Panama Papers: The Country Where It’s Not News

A Chinese Foreign Ministry spokesman refused to comment on the “groundless accusations” contained in the documents.

The Atlantic
Date: APR 5, 2016
By: Krishnadev Calamur

Andy Wong / AP
Andy Wong / AP

The Panama Papers are making headlines from Reykjavik to Sydney, but one place where there’s been conspicuous silence over the leak is China.

Documents from Mossack Fonseca, the Panamanian law firm that specializes in creating shell companies, reveal offshore companies linked to Deng Jiagui, who is married to Chinese President Xi Jinping’s older sister, as well as Li Xiaolin, the daughter of Li Peng, the former premier. Details of the documents—though not the papers themselves—were published Sunday in Süddeutsche Zeitung, the International Consortium of Investigative Journalists, and other news outlets worldwide. It’s worth emphasizing here that though the allegations in the Panama Papers are shocking, some of the actions described are perfectly legal. Still, that’s not stopping officials around the world from addressing the issue of perception. One way to do that is ordering a media blackout: At least one Chinese provincial office has issued a censorship directive to editors on the story.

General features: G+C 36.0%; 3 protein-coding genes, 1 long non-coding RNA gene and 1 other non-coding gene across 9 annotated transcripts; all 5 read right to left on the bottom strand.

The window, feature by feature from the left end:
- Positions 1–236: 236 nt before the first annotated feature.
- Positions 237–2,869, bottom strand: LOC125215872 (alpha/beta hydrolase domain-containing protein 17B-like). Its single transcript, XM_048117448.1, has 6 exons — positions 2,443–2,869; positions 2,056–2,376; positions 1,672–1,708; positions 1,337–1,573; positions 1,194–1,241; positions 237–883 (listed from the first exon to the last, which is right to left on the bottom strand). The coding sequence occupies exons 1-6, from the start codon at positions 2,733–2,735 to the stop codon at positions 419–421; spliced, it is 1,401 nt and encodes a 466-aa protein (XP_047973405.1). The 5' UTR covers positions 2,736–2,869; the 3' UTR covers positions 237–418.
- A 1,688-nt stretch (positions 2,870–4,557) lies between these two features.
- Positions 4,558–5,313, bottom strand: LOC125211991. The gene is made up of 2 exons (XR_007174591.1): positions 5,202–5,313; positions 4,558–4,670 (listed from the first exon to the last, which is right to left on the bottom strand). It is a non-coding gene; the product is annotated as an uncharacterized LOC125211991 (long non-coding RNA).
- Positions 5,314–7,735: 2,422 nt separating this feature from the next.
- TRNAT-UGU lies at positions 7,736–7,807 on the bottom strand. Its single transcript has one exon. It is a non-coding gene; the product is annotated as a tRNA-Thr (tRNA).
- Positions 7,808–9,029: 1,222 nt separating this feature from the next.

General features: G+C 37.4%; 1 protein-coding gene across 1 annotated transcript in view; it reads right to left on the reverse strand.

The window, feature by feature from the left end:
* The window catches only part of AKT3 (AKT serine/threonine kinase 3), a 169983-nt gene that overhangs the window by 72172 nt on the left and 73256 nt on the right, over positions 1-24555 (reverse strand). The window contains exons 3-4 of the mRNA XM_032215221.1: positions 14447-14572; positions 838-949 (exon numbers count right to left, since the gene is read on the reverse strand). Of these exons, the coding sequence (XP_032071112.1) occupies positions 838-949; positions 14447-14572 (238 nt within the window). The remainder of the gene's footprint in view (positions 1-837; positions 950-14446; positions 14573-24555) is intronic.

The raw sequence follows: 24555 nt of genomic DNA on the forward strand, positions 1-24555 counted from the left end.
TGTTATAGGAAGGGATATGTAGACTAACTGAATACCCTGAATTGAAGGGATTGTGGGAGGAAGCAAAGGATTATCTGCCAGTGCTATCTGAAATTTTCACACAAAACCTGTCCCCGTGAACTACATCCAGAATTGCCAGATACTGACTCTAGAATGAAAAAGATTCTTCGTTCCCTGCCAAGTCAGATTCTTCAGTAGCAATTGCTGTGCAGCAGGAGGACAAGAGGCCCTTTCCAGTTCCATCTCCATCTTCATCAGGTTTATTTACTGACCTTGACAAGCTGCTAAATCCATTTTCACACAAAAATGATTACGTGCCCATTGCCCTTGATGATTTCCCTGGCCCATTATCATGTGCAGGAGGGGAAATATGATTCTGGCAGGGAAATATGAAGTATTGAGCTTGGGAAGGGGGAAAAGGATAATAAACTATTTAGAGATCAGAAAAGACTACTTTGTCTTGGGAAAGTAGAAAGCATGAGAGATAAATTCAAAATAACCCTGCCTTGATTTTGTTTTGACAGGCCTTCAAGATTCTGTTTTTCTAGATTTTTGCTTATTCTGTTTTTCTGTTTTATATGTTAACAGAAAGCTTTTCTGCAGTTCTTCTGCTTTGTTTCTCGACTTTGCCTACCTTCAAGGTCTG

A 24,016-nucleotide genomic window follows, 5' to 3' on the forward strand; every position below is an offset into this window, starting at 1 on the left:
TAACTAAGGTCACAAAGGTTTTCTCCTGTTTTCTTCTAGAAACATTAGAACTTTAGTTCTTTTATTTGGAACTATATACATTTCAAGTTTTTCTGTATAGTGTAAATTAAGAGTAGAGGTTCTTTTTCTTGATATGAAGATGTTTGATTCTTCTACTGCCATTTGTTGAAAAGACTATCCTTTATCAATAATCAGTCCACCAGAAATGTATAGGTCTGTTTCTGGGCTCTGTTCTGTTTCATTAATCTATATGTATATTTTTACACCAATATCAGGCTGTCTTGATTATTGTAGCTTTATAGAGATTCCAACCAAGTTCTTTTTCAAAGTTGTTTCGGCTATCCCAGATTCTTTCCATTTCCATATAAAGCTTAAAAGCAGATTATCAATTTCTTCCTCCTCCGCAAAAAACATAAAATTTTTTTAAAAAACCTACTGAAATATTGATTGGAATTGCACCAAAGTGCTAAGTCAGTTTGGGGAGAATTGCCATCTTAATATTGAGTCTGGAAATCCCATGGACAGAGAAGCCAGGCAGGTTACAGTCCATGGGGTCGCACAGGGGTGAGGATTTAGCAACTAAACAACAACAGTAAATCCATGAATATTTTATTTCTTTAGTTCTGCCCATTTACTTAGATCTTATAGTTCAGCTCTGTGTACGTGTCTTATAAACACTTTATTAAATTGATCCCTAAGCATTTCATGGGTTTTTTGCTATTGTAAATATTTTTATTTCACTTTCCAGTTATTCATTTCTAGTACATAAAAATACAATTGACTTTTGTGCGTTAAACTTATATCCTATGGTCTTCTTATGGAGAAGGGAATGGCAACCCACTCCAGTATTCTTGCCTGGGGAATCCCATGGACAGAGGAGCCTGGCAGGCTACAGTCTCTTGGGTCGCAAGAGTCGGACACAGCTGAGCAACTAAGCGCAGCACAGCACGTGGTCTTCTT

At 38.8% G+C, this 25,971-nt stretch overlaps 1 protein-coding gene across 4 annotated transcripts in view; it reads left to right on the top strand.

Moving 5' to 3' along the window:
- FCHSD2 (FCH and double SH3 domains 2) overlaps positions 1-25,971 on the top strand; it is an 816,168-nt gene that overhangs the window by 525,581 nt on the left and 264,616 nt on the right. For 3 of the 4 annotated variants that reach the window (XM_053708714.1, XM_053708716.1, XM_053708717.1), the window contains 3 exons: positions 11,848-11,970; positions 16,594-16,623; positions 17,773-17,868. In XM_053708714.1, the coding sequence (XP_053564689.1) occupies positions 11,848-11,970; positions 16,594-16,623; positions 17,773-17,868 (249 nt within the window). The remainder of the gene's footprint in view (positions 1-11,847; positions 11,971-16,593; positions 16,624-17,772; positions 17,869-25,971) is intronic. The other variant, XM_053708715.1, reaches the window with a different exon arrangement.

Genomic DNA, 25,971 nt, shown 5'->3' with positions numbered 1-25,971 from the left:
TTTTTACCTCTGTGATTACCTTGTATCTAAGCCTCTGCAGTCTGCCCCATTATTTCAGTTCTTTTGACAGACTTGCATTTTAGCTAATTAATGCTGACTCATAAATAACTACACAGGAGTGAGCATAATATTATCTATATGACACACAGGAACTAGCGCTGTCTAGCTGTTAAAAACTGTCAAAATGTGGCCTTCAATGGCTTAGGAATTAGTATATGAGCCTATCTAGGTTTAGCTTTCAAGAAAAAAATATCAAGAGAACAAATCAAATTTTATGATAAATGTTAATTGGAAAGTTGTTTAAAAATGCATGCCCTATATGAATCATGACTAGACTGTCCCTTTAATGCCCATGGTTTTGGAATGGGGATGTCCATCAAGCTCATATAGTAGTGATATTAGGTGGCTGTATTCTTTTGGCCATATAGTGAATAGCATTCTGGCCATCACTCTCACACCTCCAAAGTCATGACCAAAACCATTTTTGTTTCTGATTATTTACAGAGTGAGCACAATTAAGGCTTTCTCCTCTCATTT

“Find and delete reprinted reports on the Panama Papers. Do not follow up on related content, no exceptions,” said the directive from the unnamed province, which was obtained by the China Digital Times, a China-focused website that is based in Berkeley, California. “If material from foreign media attacking China is found on any website, it will be dealt with severely. This directive was delivered orally to on-duty editors. Please act immediately.”

A similar directive was issued to editors on stories related to the leak that allege close associates of Russian President Vladimir Putin and Bank Rossiya, a Russian bank that has been blacklisted by the U.S. and the EU, laundered hundreds of millions of dollars. That story, the directive said, should be moved from the homepage to the “backend of the site.”

The Guardian adds that the directives appear to have had the desired effect. Stories related to the Panama Papers in the Shanghai Daily as well as CCTV, the state-run broadcaster, were purged. Neither of those stories mentioned the China-related allegations.     [FULL  STORY]